The USDA's Plum Island Animal Disease Laboratory has isolated an atypical porcine reproductive and respiratory syndrome virus from swine samples collected from pigs from four farms north of Manila. The pigs exhibited clinical signs similar to those observed in cases of Porcine High Fever Disease in China and Vietnam. Researchers isolated PCV-2 and an atypical PRRS virus with 98 percent homology to the virus isolated from samples obtained from the outbreak in Vietnam. The PRRS virus is considered the most likely cause of the clinical signs observed.

The Plum Island researchers also isolated the Reston-Ebola virus from 6 of the 28 swine samples tested. This marks the first time the Ebola virus has been isolated from swine.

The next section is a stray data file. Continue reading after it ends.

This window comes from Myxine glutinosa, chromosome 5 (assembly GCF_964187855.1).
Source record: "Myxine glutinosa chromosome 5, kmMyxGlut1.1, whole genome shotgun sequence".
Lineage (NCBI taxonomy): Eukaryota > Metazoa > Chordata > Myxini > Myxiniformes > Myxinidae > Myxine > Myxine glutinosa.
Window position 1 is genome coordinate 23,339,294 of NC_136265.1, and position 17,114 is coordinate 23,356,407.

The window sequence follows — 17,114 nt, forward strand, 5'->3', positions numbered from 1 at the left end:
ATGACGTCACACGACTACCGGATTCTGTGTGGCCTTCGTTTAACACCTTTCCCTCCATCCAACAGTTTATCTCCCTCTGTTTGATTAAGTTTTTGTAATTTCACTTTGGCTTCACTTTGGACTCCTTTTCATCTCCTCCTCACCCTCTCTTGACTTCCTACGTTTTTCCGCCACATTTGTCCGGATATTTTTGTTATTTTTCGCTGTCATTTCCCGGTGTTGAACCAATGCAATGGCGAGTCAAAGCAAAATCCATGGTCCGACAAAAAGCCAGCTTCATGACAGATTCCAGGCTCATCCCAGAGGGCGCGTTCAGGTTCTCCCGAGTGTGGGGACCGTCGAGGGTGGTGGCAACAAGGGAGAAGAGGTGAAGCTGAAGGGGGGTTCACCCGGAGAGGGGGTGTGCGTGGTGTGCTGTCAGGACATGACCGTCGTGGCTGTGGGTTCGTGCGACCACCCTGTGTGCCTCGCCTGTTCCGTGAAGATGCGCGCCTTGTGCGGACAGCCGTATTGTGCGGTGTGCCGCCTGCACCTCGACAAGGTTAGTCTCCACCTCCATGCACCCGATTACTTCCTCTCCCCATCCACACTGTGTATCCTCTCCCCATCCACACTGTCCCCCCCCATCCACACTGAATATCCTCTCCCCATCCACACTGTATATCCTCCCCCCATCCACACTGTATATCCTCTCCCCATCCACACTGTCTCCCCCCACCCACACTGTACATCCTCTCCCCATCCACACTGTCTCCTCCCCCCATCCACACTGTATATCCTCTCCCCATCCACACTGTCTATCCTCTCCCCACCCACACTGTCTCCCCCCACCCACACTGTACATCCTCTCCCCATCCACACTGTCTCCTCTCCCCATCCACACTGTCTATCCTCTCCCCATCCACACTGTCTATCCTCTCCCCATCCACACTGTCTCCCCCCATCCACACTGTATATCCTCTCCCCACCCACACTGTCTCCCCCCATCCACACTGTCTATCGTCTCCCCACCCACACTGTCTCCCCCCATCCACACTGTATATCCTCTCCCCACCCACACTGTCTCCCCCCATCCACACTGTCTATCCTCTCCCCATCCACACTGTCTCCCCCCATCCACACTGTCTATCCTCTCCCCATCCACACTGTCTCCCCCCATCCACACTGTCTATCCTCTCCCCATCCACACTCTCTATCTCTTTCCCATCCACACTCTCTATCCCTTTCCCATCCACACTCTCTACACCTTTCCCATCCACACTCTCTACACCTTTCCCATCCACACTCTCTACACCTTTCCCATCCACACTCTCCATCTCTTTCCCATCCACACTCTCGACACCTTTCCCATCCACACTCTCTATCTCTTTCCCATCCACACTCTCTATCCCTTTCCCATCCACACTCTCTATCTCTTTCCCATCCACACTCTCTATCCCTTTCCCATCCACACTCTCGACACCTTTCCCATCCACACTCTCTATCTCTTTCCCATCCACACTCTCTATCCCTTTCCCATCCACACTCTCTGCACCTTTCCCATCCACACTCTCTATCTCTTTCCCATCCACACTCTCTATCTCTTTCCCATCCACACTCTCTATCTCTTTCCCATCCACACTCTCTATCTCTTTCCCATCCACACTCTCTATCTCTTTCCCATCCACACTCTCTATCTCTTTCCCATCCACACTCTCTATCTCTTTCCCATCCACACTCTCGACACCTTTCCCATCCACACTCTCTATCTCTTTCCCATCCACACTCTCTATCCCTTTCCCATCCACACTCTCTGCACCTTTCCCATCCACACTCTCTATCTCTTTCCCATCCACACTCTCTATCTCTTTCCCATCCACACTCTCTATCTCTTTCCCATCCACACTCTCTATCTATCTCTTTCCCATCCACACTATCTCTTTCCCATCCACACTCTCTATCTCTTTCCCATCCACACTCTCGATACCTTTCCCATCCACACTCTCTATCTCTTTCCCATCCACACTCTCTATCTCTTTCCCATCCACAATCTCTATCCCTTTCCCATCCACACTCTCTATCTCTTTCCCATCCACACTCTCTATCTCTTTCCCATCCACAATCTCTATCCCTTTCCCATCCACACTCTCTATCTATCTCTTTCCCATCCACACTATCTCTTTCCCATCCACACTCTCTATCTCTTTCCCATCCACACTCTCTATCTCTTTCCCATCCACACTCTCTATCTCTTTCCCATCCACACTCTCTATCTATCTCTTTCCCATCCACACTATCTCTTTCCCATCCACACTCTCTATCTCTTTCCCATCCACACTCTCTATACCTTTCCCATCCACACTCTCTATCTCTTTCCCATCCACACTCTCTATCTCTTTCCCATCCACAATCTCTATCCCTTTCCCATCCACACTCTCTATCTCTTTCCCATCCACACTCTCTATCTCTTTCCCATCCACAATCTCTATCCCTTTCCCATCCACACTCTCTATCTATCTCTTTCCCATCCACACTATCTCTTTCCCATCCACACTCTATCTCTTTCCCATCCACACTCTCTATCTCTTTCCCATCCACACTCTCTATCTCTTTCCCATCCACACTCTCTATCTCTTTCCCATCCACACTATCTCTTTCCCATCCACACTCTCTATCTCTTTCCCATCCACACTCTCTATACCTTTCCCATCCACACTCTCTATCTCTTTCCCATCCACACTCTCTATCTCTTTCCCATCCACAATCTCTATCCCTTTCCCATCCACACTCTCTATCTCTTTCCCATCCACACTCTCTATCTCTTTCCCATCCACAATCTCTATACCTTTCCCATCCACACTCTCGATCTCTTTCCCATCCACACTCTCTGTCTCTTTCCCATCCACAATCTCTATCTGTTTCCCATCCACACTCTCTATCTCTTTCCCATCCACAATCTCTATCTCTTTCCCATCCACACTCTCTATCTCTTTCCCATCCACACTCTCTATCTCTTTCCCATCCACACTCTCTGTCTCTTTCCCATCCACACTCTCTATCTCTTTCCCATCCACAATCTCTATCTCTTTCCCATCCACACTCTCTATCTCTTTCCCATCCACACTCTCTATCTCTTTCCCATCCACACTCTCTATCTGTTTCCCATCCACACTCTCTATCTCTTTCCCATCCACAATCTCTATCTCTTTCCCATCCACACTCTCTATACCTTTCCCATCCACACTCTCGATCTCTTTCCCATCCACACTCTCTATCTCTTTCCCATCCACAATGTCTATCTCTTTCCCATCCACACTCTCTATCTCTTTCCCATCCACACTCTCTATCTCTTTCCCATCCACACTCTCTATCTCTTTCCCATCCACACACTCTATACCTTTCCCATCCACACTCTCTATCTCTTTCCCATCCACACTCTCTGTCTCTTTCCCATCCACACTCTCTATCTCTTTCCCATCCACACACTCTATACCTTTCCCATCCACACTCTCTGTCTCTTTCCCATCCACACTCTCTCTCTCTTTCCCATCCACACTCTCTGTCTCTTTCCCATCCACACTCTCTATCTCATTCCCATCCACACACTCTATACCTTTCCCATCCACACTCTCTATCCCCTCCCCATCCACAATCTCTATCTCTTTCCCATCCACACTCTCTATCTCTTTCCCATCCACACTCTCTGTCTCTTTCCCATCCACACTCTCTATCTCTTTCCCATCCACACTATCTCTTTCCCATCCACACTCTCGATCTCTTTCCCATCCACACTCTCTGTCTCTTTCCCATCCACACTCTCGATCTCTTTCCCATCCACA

The Ebola virus belongs to the Filoviridae family to which humans and other primates are susceptible. It was first reported in the Ebola River Valley in the Democratic Republic of the Congo in 1976. Human pathogenic strains can result in fatality rates of 50 to 90 percent.

The Reston-Ebola strain is different from other Ebola subtypes, which are all potentially fatal to humans. The Reston-Ebola strain is of Asian origin and can be aerosol transmitted unlike the Zaire and Uganda strains. Also, the Reston strain has not caused illness in humans who come in contact with infected animals.

This particular strain was discovered in the Philippines in 1989 among crab-eating monkeys being exported by the Laguna-based Ferlite Farms to the Hazleton Laboratories in Reston, Virginia. A number of workers at the Reston lab were exposed to the virus and exhibited a normal immune response but no clinical symptoms were observed.

Source: World Organization for Animal Health